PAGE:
Maybe it was the buzz or indecisiveness over the menu, but we found ourselves craving some hearty food and eventually five entrees were ordered, some hot, some cold, one pasta, a salad, and a whole lot of meat. Spicy and full of intense flavor, Adoni certainly delivered dish after dish, odd combinations that left us with intrigue and wonder. Take the steak and eggs, a hearty piece of steak, topped with a poached egg, two thick strips of medium rare bacon, surrounded by a heap of chunky potatoes and topped with a whiskey maple syrup sauce. The dish was the pinnacle of refined “stoner” food. Every craving and culinary desire could be satisfied by one bite. Like a bear hug from a big, burly man- the dish consumed our palate and devoured our senses. Smoky, meaty, salty, and caramel sweet, our taste buds were on one thrilling ride. Yearning for a hearty, yet sophisticated dish? Take a bite from the lamb stuffed calamari, frolicking with smoked eggplant, bulgar wheat, olive oil, cumin, cinnamon, warm chickpeas, hot bacon, and cool dollops of sheep yogurt that blanket long slivers of sweltering okra.

Dish after dish it’s clear that Adoni takes an extreme vision to that of his first dining venture. At Catit ingredients are minimal, dishes are refined, and all requires an extensive amount of compulsive thought. At Mizlala it’s a free for all, and you can see Adoni’s burst with creativeness on each plate. This is illustrated clearly in a dish like the salmon ceviche which contains over twenty ingredients. The dish is an interesting blend of chaos and beauty, ultimately resembling a Jackson Pollock painting, so much color and texture, one could not tell where the dish began and where it ended. Sense of adventure? Take Adoni’s dish of veal brain that pops out from the menu. Croissant “Bolong’ri”, veal brains plated on a bed of tomatoes, smoked peppers, eggplant, potatoes, pickled lemons, a hard boiled egg with a touch of coriander. One thing this dish isn’t, is predictable. Even if you take the most simplest of salads from the menu, it comes with an addicting pull. We ordered the artichoke salad for a simple, satisfying break. During the course of the conversation we munched on the hearty artichokes, the long, crispy hearts of lettuce, the large shavings of Parmesan cheese, the bright pickled egg, all tossed delicately in the addicting Caesar aioli sauce.

It goes without saying that the dessert menu also brings a joyride of romance, adventure, and surprise. Leaving a bit up to the imagination, we cannot leave you without insisting you feast your sweet tooth on the mix of the coffee and brandy foam with a sea salt caramel terra cotta and dark chocolate souffle complete with an alibaba dropper, so you may inject your dessert with the tart raspberry sauce.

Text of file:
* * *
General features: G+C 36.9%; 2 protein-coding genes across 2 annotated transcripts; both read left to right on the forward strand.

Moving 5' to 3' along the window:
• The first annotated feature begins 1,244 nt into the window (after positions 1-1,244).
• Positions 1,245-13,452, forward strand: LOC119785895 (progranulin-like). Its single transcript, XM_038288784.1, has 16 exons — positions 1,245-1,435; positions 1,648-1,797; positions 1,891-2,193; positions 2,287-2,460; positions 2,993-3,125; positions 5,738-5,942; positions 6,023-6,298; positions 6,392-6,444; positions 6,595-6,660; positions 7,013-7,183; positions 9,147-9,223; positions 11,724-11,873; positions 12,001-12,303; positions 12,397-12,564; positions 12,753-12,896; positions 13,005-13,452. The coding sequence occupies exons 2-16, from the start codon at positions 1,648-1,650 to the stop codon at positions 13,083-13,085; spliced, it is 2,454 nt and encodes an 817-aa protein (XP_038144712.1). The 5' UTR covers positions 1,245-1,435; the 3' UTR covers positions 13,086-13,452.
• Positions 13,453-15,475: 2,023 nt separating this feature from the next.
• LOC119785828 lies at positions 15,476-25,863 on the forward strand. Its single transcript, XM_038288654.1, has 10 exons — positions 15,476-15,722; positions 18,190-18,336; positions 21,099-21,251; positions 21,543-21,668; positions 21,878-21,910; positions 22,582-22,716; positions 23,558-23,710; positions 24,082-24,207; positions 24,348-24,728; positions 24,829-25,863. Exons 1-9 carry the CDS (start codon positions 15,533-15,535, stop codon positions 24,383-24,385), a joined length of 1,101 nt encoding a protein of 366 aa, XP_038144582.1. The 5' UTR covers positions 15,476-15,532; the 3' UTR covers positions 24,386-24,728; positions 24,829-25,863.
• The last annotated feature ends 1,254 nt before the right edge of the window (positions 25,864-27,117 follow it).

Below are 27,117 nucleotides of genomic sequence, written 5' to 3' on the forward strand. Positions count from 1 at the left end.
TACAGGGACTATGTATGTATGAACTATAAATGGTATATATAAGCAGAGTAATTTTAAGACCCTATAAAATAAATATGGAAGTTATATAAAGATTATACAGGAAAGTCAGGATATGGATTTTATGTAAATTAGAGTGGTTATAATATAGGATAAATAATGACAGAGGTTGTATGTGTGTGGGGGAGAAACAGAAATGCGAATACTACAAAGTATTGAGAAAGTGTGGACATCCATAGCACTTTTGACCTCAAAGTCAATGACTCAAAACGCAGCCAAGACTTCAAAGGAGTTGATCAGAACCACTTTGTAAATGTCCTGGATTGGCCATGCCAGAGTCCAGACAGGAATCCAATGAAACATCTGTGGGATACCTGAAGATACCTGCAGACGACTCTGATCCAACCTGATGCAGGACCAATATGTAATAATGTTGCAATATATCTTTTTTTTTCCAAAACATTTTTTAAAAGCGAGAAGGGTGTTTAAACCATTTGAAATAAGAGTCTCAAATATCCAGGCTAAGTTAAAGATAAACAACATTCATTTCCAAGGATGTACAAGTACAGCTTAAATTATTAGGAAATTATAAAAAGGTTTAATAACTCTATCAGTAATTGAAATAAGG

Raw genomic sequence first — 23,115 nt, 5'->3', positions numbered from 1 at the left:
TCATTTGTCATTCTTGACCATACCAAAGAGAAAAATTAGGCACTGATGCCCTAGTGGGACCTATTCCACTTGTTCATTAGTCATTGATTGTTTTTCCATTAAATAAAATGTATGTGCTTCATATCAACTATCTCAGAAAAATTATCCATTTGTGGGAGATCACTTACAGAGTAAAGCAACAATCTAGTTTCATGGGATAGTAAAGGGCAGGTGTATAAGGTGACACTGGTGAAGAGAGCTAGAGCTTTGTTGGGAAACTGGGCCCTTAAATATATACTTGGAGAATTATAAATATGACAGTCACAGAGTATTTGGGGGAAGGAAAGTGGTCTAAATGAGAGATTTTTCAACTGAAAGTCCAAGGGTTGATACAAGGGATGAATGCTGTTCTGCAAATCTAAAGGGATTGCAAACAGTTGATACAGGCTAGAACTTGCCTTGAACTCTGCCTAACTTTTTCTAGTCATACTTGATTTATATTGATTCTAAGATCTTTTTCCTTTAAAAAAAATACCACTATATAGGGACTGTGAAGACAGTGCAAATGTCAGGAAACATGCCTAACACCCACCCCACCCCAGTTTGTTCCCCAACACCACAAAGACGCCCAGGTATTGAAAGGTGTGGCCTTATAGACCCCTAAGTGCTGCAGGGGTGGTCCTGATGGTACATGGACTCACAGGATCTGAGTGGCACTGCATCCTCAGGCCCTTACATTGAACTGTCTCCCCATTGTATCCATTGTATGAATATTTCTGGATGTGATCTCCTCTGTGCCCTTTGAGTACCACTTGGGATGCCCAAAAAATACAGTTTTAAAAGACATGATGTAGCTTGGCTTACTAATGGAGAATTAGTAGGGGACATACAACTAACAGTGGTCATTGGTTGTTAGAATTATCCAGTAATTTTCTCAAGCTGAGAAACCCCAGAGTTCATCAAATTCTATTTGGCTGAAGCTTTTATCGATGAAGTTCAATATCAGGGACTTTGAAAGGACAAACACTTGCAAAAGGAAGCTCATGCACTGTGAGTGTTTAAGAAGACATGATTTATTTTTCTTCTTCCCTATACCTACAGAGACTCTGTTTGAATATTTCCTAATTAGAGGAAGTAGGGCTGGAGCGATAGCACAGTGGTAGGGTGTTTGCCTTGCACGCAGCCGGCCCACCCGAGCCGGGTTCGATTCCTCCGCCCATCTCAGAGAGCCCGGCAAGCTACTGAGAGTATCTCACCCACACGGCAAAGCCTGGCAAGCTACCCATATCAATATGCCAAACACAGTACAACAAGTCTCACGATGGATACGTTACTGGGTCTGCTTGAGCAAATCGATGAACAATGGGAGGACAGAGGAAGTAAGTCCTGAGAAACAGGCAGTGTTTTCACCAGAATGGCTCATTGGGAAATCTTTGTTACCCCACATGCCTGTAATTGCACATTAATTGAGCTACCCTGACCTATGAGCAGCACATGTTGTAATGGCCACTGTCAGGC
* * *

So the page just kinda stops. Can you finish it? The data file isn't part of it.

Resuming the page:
Late in the evening, after we’re satisfyingly stuffed and buzzed, Adoni himself arrives at our table. Having put in another eighteen-hour day he shows little sign of fatigue. With his eyes bulging out of their sockets and his mouth moving a mile a minute, it appears the wheels in Adoni’s mind never stop spinning. We speak about the past, his long resume and experience in just about every acclaimed restaurant in all the notable cities, his drive for cooking from a young age, and his child hood growing up with loving parents who forbade any sex related talk at home-it’s no wonder Adoni is so expressive today. Although Mizlala is just two months old Adoni speaks of what’s next, perhaps more travels and a restaurant in New York. Nothing is safe from his influence: art, sex, family, culture, the Middle East and, of course, his mother, a Moroccan woman to which he credits his basic knowledge of food. When we try and challenge Adoni by asking him if he’d prefer dinner at Mizlala or Catit, the corners of his mouth turn upwards and he answers from the heart, “If you ask me at any time where I could have dinner anywhere in the world, I would say I want to have dinner at my mothers.” Yes, it’s this strong, resilient, and savvy, Moroccan woman that taught her son everything there is to know about cooking, “from picking the right eggplant at the market,” to properly frying an onion. Moroccan cooking can be a lengthy process as each dish takes a series of complicated steps. When practicing the culinary art under a cuisine such as this, it is an effective way to learn many of the fundamentals of cooking. Adoni’s mother taught him right, cooking is not just a way into a man’s heart, but a way into any person’s heart. It’s a way to capture a piece of someone, to fulfill them. So when Adoni tells us his “life” is based solely around cooking it’s completely believable. His life happens to be based around his passion and that’s what drives him. In his humble, frantic approach, it’s certain that Adoni’s love for food is pure… today in a world of food channels immortalizing the industry and egocentric rock star chefs focused less on food and more on fame, it’s rare to find someone with pure and humble passion for his art. Meir Adoni is genuine, he’s devoted to quality and customer satisfaction. When all is said and done, it is this sense of approachability that leads Adoni to his unadulterated success, like his food, he’s unique and unforgettable.